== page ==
“Home is behind, the world ahead,
And there are many paths to tread
Through shadows to the edge of night,
Until the stars are all alight.”
On my last night at home, my family and I sat down to watch a movie together: The Hobbit: An Unexpected Journey. Near the beginning of the film, Gandalf utters the phrase “home is behind, the world ahead”, as Bilbo and the dwarves leave the Shire for the first time. Sitting there I felt a connection towards my own ‘Unexpected Journey’ that was about to begin.
As many of my 18/19 year old friends are about to do, for their university or jobs, I was about to leave my home behind for the world ahead. My world ahead is my immersion in the culture of Brazil. At first I was scared. Scared to leave the comfort of my thrice daily cups of tea for a land full of coffee, scared of the unknown, scared of whether I can actually make an improvement in myself and collaboratively in the community I am about to live or not, yet all my excitement has been building up to this moment.
However, it is not the first time I have left home. When I was accepted to do a Global Citizen Year in Brazil, I was finishing high school in India at the Mahindra United World College of India. But, this in no way meant I would have a easy year. Yes, both organisations hold similar ideologies which I strive towards: promoting international immersion and understanding for a better future.
However understanding one‘s own culture is hard enough, understanding another’s is much harder. It does not have a time limit (of one or two years). It takes many attempts, many fails and many successes. Studying in India for two years has taught me many lessons such as exploration and time management, but my Global Citizen Year is different in one main aspect: complete independence. This time I will not be living with 200 international students my age. I will be living alone, within a single nation, immersing myself within its internal differences and complexities. As I infer from writings; there are many paths to take and which you must take towards the light, many will take you to the edge of yourself but will eventually guide you into the light.
But why am I doing this? Why is it important?
When you create strong relationships with local communities, you can create empathy. It is empathy which will bring about useful generosity, that has the power to change lives for the better. It is empathy which allows one to look for the humanity in the corner of the day. It is empathy which opens up opportunities for those involved, to provide enrichment in life rather than in wealth. But most importantly, it is empathy which will bring about love and joy, and if you love, you win. Or at least this is what I hope to prove.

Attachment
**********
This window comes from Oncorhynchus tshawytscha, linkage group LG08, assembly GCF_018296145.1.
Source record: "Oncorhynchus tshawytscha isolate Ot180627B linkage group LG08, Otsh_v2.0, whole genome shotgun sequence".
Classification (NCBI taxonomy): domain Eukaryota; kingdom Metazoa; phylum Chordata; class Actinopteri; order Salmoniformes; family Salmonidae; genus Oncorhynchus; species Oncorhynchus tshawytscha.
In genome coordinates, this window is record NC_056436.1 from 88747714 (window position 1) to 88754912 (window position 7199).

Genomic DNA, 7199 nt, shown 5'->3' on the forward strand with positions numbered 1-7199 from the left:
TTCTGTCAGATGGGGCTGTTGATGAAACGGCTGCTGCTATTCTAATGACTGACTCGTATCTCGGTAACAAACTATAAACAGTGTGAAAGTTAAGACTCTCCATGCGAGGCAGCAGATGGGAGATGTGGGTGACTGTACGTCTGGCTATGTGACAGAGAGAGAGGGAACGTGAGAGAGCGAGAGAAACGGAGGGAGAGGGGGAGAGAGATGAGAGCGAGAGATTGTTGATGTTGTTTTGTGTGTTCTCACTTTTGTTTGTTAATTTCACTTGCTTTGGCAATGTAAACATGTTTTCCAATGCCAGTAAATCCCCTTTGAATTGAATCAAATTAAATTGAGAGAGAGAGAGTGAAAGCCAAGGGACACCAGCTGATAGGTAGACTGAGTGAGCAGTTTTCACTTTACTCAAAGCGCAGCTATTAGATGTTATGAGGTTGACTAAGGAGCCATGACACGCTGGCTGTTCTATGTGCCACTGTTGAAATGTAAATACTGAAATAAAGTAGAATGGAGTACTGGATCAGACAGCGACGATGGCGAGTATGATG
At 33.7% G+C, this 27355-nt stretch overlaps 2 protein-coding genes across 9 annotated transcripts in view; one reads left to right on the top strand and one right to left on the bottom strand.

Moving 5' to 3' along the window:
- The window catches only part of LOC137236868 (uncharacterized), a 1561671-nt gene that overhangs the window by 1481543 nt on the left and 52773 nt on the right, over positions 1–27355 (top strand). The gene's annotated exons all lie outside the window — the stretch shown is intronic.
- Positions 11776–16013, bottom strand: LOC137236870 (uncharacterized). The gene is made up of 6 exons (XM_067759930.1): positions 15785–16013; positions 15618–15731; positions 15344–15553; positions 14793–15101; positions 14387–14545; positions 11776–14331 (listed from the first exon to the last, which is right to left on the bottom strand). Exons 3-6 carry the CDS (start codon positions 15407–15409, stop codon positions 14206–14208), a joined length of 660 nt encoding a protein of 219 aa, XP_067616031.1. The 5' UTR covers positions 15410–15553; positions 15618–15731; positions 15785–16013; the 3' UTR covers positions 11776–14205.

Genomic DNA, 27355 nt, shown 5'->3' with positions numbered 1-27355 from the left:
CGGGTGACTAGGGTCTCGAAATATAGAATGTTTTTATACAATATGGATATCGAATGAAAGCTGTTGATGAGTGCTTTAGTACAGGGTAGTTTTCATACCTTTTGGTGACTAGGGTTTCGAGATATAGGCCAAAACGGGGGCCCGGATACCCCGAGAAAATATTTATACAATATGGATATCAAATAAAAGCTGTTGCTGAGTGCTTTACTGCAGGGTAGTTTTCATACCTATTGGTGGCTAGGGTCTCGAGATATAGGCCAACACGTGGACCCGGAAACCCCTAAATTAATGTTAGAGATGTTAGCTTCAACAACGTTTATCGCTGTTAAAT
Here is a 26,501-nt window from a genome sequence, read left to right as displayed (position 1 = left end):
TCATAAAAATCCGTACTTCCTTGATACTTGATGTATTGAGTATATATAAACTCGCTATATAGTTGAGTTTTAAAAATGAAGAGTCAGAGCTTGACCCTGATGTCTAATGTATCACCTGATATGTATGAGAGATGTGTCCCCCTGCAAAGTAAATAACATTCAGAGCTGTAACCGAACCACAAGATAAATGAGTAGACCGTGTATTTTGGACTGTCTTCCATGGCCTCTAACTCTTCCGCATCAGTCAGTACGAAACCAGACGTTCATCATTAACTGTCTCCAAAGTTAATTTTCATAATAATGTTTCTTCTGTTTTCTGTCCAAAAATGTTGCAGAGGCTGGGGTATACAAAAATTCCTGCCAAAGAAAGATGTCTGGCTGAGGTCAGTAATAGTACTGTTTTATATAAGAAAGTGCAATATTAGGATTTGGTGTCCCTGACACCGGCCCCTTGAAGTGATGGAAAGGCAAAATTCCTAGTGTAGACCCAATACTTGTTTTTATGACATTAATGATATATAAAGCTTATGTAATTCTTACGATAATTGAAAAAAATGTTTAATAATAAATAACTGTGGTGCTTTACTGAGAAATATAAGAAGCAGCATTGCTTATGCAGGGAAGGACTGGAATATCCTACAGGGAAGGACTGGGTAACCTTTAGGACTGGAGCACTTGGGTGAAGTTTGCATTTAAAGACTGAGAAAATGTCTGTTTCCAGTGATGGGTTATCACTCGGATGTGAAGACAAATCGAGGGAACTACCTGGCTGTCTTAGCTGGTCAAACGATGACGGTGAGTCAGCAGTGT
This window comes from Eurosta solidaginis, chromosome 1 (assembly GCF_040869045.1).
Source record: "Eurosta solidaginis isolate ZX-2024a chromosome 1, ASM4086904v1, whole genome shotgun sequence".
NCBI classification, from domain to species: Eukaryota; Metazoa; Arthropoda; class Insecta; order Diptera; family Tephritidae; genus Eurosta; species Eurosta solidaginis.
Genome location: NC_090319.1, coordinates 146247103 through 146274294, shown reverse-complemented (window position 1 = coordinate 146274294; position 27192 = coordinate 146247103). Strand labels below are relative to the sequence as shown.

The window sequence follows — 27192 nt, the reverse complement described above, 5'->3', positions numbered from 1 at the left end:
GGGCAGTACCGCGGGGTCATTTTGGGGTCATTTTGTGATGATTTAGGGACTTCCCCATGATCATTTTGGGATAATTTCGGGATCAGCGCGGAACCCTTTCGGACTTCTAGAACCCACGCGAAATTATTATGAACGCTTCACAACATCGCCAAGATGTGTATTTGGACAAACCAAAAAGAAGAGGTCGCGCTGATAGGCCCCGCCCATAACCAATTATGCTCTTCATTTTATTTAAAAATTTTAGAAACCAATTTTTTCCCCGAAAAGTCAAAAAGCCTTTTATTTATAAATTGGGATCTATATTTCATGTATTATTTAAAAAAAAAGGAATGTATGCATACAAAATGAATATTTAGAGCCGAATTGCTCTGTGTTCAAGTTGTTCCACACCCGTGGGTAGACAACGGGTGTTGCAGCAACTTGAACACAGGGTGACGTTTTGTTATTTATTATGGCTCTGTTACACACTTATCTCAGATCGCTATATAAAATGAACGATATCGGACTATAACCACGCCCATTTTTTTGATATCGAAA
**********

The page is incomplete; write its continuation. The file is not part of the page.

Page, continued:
I hope that by stepping out of my comfort zone, being and welcoming a challenging new environment, I will expand my empathy. Through empathy, I will explore how to create a wealth of joy, experience and opportunity for at least myself and hopefully for those whom I am involved with. I will explore just how a localised bridge year can help engage in the understanding of a global community. As importantly, I hope the pages that follow inspire more of you to follow and achieve their dreams, leaving the comforts of home behind and embarking on a journey into the unknown worlds ahead.
My Story so far (the post-ly informative part)
January: My story began in January when I was accepted into Global Citizen Year (GYC). I did not know where I was going or what I was to do, but was excited by the multitudinous of opportunities which lay ahead.
June and July: My summer campaign starts. Over the course of the summer, I had the task of raising $2,500 towards Fellow Scholarship Fund (which provides scholarships and financial assistance to over 80% of Global Citizen Year Fellows). To get used to the idea that I would be spending the next year of my life in Brazil, I started to learn Portuguese and explored the history of Brazils culture by visiting Portugal*.
* Brazil was discovered by accident when a Portuguese expedition to India, led by Pedro Cabral, swung too far westward in 1500. It remained virtually ignored by the Crown for twenty-five years because it lacked the rich trade cities found in Asia and it had no ready supplies of precious metals. However, the discovery of Brazil wood, the source of red dye, much in demand by the European textile industry, was incentive enough for founding the colony and provided its name.
Now: The day before I fly to California for Pre–Departure Training. I am open minded. I am about to gain a new home, a new family and adopt a new culture in Brazil. I don’t know what this year will entail, but I do know that I can’t wait for it to start.
Post- to: (My thanks per post)
You. For reading my blog.
Friends and family (especially Alison). For backing me on this journey.
Patricia and Luis. For traveling around Portugal with me, increasing my language capability.
Anyone who donated money to my fundraising page.
Anyone who wants to donate to my fundraising page.
To all these people and more. Your support is what kick started my story and what will continue to keep it going.